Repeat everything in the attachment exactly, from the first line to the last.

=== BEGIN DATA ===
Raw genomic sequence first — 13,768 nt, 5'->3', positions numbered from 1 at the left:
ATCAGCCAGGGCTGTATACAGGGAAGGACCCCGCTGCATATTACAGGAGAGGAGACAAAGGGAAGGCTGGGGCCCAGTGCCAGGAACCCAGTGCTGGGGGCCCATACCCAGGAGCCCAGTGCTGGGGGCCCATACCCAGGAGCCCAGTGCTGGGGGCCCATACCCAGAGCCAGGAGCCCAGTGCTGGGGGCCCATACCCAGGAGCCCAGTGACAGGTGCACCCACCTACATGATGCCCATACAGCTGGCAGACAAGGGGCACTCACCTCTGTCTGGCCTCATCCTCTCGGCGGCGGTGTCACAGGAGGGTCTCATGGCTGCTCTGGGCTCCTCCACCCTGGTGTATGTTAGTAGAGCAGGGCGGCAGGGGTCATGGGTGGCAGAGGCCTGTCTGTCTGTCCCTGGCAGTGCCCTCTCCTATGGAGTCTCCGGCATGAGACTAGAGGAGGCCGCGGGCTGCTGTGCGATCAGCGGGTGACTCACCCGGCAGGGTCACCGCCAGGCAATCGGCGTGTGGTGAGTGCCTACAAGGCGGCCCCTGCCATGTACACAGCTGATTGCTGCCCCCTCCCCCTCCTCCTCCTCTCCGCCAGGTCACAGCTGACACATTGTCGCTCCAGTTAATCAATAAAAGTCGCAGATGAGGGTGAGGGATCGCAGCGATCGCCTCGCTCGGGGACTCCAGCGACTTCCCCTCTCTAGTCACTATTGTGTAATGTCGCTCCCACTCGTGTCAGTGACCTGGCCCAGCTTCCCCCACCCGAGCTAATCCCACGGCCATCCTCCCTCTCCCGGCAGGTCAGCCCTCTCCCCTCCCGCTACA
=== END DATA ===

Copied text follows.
Raw genomic sequence first — 13,768 nt, 5'->3', positions numbered from 1 at the left:
ATCAGCCAGGGCTGTATACAGGGAAGGACCCCGCTGCATATTACAGGAGAGGAGACAAAGGGAAGGCTGGGGCCCAGTGCCAGGAACCCAGTGCTGGGGGCCCATACCCAGGAGCCCAGTGCTGGGGGCCCATACCCAGGAGCCCAGTGCTGGGGGCCCATACCCAGAGCCAGGAGCCCAGTGCTGGGGGCCCATACCCAGGAGCCCAGTGACAGGTGCACCCACCTACATGATGCCCATACAGCTGGCAGACAAGGGGCACTCACCTCTGTCTGGCCTCATCCTCTCGGCGGCGGTGTCACAGGAGGGTCTCATGGCTGCTCTGGGCTCCTCCACCCTGGTGTATGTTAGTAGAGCAGGGCGGCAGGGGTCATGGGTGGCAGAGGCCTGTCTGTCTGTCCCTGGCAGTGCCCTCTCCTATGGAGTCTCCGGCATGAGACTAGAGGAGGCCGCGGGCTGCTGTGCGATCAGCGGGTGACTCACCCGGCAGGGTCACCGCCAGGCAATCGGCGTGTGGTGAGTGCCTACAAGGCGGCCCCTGCCATGTACACAGCTGATTGCTGCCCCCTCCCCCTCCTCCTCCTCTCCGCCAGGTCACAGCTGACACATTGTCGCTCCAGTTAATCAATAAAAGTCGCAGATGAGGGTGAGGGATCGCAGCGATCGCCTCGCTCGGGGACTCCAGCGACTTCCCCTCTCTAGTCACTATTGTGTAATGTCGCTCCCACTCGTGTCAGTGACCTGGCCCAGCTTCCCCCACCCGAGCTAATCCCACGGCCATCCTCCCTCTCCCGGCAGGTCAGCCCTCTCCCCTCCCGCTACA